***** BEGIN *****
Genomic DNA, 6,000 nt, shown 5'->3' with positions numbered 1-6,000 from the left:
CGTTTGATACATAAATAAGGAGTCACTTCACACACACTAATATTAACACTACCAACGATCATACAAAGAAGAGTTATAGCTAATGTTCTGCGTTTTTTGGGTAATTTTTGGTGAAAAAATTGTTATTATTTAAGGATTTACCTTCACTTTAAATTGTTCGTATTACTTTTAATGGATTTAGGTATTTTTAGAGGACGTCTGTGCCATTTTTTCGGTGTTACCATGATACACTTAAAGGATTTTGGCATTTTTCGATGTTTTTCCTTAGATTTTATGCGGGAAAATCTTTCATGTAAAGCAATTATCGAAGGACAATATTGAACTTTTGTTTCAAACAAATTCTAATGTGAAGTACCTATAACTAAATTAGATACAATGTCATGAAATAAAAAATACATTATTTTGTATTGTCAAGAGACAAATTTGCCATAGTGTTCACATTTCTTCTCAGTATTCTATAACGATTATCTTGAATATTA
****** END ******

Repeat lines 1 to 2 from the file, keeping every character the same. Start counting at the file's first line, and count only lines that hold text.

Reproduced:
Genomic DNA, 6,000 nt, shown 5'->3' with positions numbered 1-6,000 from the left:
CGTTTGATACATAAATAAGGAGTCACTTCACACACACTAATATTAACACTACCAACGATCATACAAAGAAGAGTTATAGCTAATGTTCTGCGTTTTTTGGGTAATTTTTGGTGAAAAAATTGTTATTATTTAAGGATTTACCTTCACTTTAAATTGTTCGTATTACTTTTAATGGATTTAGGTATTTTTAGAGGACGTCTGTGCCATTTTTTCGGTGTTACCATGATACACTTAAAGGATTTTGGCATTTTTCGATGTTTTTCCTTAGATTTTATGCGGGAAAATCTTTCATGTAAAGCAATTATCGAAGGACAATATTGAACTTTTGTTTCAAACAAATTCTAATGTGAAGTACCTATAACTAAATTAGATACAATGTCATGAAATAAAAAATACATTATTTTGTATTGTCAAGAGACAAATTTGCCATAGTGTTCACATTTCTTCTCAGTATTCTATAACGATTATCTTGAATATTA